Meanwhile ‘Wedding Day’ is doing what it does best, scrambling through a tree.

R. ‘Wedding Day’

Herbs in June


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Many herbs are at their best in June with lush new leafy growth. I believe it is in the month before flowering that herbs have their best flavour and medicinal value. Anyway, they are certainly looking very healthy.

Last year I bought a valerian (Valeriana officinalis) and I suppose it is a bit disappointing looking, its early flowers are whitish but it becomes tall and straggly. However, the flowers smell so sweet. I have cut some for the house and they are lasting very well.

Valerian officinalis

I see from Jekka McVicar’s Complete Herb Book that she uses a decoction of the herb root as a relaxant for anxious cats and dogs and it is traditionally used as a sedative and nervine in herbal medicine.

Santolina ‘Lemon Fizz’ is a useful plant in the rock garden. Its vibrant lime green leaves really brighten up the border. In order to keep its colour it is important to cut out the darker green leaves as they show through.

Santolina ‘Lemon Fizz’

Its relative, the cotton lavender (Santolina chamaecyparissus) is looking very good. The bush shape is still neat and its buds are ready to break into bright yellow buttons, after which it will need drastic re-shaping.

The curry plant is also ready to flower and at its neatest. It is the one herb that you can smell as you go past even when it has not been touched.

Curry Plant (Helichrysum italicum

The thymes are rampaging over the rock garden ….

Creeping Red Thyme with Woolly Thyme and Pink Chintz Thyme

…and into the pond

Creeping White Thyme

Can you identify the hardy geraniums?


At this time of year our main border would look pretty bare without the wondrous hardy geraniums to add colour at the front of the border. Up above, the self-seeded aquilegia and welsh poppies and the reliable red valerian are performing but they are not enough on their own. We have six geranium varieties and I have had difficulty identifying some of them. These days I keep a record of new plants but years ago I didn’t. I would be grateful for any identification of these lovely plants.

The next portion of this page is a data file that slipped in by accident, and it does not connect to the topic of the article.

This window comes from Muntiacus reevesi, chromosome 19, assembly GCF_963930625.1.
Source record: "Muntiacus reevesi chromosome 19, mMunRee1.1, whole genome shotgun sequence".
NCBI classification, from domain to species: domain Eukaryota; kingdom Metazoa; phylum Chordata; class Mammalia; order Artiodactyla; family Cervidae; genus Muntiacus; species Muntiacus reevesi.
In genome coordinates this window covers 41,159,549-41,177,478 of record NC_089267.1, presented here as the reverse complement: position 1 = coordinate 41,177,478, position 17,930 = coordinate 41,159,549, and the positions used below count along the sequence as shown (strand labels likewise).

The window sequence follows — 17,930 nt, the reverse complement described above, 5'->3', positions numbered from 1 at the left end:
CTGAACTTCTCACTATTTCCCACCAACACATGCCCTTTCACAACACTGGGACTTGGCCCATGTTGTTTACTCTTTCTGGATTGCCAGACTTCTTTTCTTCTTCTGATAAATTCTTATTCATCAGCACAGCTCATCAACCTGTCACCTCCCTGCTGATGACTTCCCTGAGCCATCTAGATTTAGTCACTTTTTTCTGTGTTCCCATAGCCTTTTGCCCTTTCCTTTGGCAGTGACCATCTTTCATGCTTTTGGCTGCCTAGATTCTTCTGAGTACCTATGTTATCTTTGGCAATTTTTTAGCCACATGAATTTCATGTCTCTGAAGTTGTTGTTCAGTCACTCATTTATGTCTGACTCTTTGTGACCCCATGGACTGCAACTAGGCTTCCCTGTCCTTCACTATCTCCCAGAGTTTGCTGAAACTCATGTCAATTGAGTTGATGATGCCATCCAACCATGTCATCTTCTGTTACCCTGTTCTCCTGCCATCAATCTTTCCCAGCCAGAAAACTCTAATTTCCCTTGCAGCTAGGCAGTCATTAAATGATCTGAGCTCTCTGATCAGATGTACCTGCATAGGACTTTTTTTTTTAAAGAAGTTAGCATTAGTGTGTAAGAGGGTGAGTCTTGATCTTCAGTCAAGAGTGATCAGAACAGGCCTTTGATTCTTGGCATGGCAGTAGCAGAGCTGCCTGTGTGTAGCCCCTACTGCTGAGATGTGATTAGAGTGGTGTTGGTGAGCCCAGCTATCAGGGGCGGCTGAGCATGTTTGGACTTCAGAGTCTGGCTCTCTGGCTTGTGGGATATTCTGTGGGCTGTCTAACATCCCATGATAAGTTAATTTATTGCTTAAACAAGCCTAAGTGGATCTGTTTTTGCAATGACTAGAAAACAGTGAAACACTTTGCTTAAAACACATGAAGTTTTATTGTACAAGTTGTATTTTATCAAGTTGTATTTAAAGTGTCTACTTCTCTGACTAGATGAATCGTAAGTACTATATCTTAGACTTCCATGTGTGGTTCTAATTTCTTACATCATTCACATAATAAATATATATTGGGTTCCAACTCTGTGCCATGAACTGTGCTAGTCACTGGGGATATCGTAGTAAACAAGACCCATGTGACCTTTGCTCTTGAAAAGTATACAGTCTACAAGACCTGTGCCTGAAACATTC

Probably Geranium x magnificum

We have two pink varieties. Both have quite small flowers and one has curved-back petals. The latter will flower throughout the summer.

Our white geranium looks very much like G. Kashmir White and very pretty it is too, shining out from the shade.

All these geraniums have been divided and spread around the garden, but G. x magnificum is definitely the most successful. Lately I have added Geranium macrorrhizum ‘Ingwerson’s Variety’ and Geranium phaeum ‘Album’ in another border where they are doing well in their first year.

After this flowering I will trim them back and hope they will flower again later in the year, allbeit not so prolifically.

Roses, roses, roses


Unknown rose with wonderful scent possibly from the County Series

When I was young I really disliked showy flowers like roses, tulips, and peonies. But now I love them, especially roses. Unfortunately the list in this garden is not as extensive as I would like because I can’t think of new locations for them. Most of our roses are climbers or ramblers.  We have Cecile Brunner (climbing), Madame Gregoire Staechelin (known as Spanish Beauty), the strong rambler Frances E Lester which I have located in entirely the wrong place, Adelaide D’Orleans charming us over the rose arch, New Dawn which I pruned in spring and has masses of buds, and Wedding Day growing up the fence and into a cherry tree.

Frances E Lester

A real favourite English Rose is Harlow Carr. It performs so well all summer and the smell is divine. There is little Hampshire from the County Series, another star performer. I couldn’t resist the rose from my native county. Little White Pet was not happy in a slightly shady spot and I have moved it into full sun so hopefully it will do well this year. A kind friend who was clearing out her very fine garden gave us four roses last autumn. Two are called Cottage Rose and I have no idea what the others are, it will be interesting to see.

Harlow Carr

Perhaps not quite so beautiful, but excellent value as they flower most of the summer, are three little patio roses I grew from seed about 10 years ago. They are getting quite bushy now and will suffer severe cutting back from time to time.